In 1999, India was at war with Pakistan, and women in the Indian Air Force were about to create history with their bravado and fearlessness. Despite the general opinion that ‘there is no place for women’ in the Defence, the IAF recruited two women officers for the first time that year to serve in combat in the Kargil War. The duo – Flight Lieutenants Gunjan Saxena and Srividya Rajan – would be entrusted with key operations, including reconnaissance missions and evacuation of injured soldiers from the frontline.
Cut to 2020, and the newsfeed is once again abuzz with crucial updates about women in the armed forces. The Ministry of Defence, after much back and forth, issued a formal government sanction letter last month, granting permanent commission of women officers in the Indian Army. In addition, women soldiers recently assumed duty to guard the Line of Control (LoC), a first in India.
These milestones, however, follows decades of bias against women in the armed forces.
In a way, this makes the latest Netflix film, Gunjan Saxena: The Kargil Girl quite relevant to the times, and not just because its release coincides with the 74th Indian Independence Day, which falls on Saturday August 15.
The biopic, starring actor Janhvi Kapoor in the titular role, celebrates the life and achievements of the Indian Air Force officer, who was just 24 when she served in the Kargil War (1999) and was awarded the Shaurya Chakra for her valour. Poignantly, and without harping on overt nationalistic sentiments, the film sheds light on the many struggles faced by women officers and the culture of sexism and misogyny in the armed forces.
What makes Gunjan Saxena a must-watch
Of late, India has been on a biopic overdrive - Vidya Balan’s Shakuntala Devi, which released a few weeks ago on Amazon Prime, will soon be followed by Kangana Ranaut’s Thalaivi (based on former Tamil Nadu Chief Minister Jayalalithaa’s life), ’83 (based on Kapil Dev’s life), and Sardar Udham Singh, which features Vicky Kaushal as the eponymous freedom fighter.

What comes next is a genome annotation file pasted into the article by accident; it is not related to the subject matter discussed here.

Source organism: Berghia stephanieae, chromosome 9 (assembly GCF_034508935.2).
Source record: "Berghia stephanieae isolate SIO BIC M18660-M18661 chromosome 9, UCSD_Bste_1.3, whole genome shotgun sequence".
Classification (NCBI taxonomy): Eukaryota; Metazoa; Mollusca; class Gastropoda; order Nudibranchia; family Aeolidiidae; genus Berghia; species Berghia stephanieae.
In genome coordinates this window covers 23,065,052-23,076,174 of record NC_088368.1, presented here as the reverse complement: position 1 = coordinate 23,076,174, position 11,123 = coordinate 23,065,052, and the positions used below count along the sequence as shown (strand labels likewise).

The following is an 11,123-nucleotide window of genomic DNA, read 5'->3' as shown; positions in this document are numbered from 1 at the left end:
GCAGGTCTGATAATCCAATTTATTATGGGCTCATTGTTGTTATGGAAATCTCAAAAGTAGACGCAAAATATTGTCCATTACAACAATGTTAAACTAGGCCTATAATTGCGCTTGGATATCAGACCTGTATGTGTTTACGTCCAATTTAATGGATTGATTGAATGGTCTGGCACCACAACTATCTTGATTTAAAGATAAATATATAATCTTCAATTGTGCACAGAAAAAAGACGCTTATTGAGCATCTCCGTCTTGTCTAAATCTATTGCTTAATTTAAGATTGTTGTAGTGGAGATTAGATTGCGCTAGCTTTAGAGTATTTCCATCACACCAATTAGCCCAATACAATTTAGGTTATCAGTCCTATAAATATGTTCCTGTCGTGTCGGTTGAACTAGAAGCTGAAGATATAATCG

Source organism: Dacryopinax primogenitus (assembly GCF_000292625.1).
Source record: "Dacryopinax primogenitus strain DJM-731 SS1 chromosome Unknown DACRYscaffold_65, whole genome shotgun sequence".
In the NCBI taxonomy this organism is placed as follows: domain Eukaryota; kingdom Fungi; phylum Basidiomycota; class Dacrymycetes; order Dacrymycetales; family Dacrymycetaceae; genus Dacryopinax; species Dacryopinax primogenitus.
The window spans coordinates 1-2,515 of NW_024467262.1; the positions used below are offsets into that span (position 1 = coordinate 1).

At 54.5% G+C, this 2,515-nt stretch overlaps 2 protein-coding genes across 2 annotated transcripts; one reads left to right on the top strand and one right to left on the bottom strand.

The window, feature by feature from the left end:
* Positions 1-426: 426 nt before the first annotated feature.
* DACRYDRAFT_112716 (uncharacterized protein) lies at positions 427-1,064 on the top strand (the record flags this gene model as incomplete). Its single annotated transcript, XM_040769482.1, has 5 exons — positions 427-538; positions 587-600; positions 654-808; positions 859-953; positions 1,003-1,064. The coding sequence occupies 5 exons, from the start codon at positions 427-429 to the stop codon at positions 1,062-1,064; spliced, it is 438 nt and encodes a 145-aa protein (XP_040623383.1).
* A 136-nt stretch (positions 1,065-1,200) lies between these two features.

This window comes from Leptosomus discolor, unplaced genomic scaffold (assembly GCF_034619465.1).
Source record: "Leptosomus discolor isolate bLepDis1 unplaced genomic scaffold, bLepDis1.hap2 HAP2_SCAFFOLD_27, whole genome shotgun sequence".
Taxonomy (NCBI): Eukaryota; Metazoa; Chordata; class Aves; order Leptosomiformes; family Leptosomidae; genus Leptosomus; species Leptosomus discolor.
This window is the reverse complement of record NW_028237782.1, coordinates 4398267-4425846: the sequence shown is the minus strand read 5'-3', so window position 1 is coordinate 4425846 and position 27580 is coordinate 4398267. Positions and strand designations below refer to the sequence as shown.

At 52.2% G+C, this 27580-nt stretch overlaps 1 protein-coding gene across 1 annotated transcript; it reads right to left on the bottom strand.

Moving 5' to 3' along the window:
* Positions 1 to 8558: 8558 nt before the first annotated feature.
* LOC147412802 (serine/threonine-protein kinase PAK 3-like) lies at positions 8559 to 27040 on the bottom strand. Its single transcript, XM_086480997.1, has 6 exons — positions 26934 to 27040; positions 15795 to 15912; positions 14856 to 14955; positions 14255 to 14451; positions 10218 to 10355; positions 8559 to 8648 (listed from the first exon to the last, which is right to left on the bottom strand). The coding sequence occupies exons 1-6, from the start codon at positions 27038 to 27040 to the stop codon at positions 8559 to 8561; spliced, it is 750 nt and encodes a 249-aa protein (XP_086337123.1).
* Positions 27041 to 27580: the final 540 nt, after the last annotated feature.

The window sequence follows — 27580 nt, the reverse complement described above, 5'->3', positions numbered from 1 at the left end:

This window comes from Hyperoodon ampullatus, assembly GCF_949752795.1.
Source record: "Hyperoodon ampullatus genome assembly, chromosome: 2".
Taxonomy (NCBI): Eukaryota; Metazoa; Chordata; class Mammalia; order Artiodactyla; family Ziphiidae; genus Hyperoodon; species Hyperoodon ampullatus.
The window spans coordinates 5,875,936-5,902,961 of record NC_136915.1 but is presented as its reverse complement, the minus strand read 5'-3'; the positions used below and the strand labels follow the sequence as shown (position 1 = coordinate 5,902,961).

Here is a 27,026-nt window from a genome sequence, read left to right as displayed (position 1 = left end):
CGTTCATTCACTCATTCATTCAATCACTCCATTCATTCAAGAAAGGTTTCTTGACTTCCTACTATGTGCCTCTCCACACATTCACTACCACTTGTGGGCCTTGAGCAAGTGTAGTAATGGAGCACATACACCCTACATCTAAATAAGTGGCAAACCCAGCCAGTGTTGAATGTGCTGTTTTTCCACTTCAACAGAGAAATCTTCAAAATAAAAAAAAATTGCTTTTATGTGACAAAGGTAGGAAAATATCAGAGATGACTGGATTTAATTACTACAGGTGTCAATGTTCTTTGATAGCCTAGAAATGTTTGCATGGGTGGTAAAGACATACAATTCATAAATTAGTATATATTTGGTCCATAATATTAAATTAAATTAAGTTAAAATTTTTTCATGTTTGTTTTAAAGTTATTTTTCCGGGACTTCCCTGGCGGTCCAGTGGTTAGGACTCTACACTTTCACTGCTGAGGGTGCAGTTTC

While most of the titles in this lot have “inspirational and based on real-life” as the common theme, there is something markedly different about Gunjan Saxena. The biopic, first-time director Sharan Sharma’s fruit of labour, celebrates a national hero, but steers clear of the undercurrents of nationalism. Instead, it takes a deep dive into the culture of sexism and gender-based discrimination that exists everywhere, regardless of the geography or the industry.
As a result, as much of a delight a measured and restrained Janhvi Kapoor is on screen, the scenes where her character is systemically excluded from the ‘boys club,’ end up being heart-wrenching. No separate washrooms and changing rooms are just the tip of the iceberg; the real struggle begins when the sorties are cancelled one after the other, and Gunjan continues to remain earth-bound.
One scene, in particular, takes the cake with its subtle portrayal of misogyny, when Gunjan is challenged to an arm-wrestling match to prove her merit. Over and over again, the IAF officer is made to lose in a one-sided match, evocative of an unfair system where the very concept of equality is skewed.
It’s not women vs men, the real fight is different
In an interview, the real Gunjan Saxena has said there was no separate washroom for women at the Udhampur IAF Station, where she was first posted.
In order to change into her flying overalls, Gunjan and her female colleague would take turns guarding their makeshift changing room. All of this would eventually come to an end, with IAF recognising the need to welcome women into the air force.
The biopic highlights these positive changes in the third part of the narrative. By then, the audience is already made familiar with the different phases in the journey of the first woman IAF officer. As the events fall in place, viewers are given glimpses of key characters who shaped the journey of Gunjan Saxena.
In Pankaj Tripathi, we find an ever-supportive father; in Angad Bedi, an elder sibling who wants to shield his sister from the realities of the world; in Vineet Kumar Singh’s portrayal of Fight Commander Dileep, we discover sexism driven by fear; and in Manav Vij’s depiction of Commanding officer Gautam Sinha, a counter to the sexism.
As Janhvi Kapoor takes flight with the ambitious biopic, faring well if not spectacularly, it is this mix of male characters who add shades to the story. If one stands for the inherent misogyny, the other represents a more forward-thinking school of thought. It is only after a careful observation, that it is revealed, the real struggle is not between the genders but against prejudices. And women can be as much a part of this system as men can be a part of the fight against the discrimination.
(Edited by Athira Nair)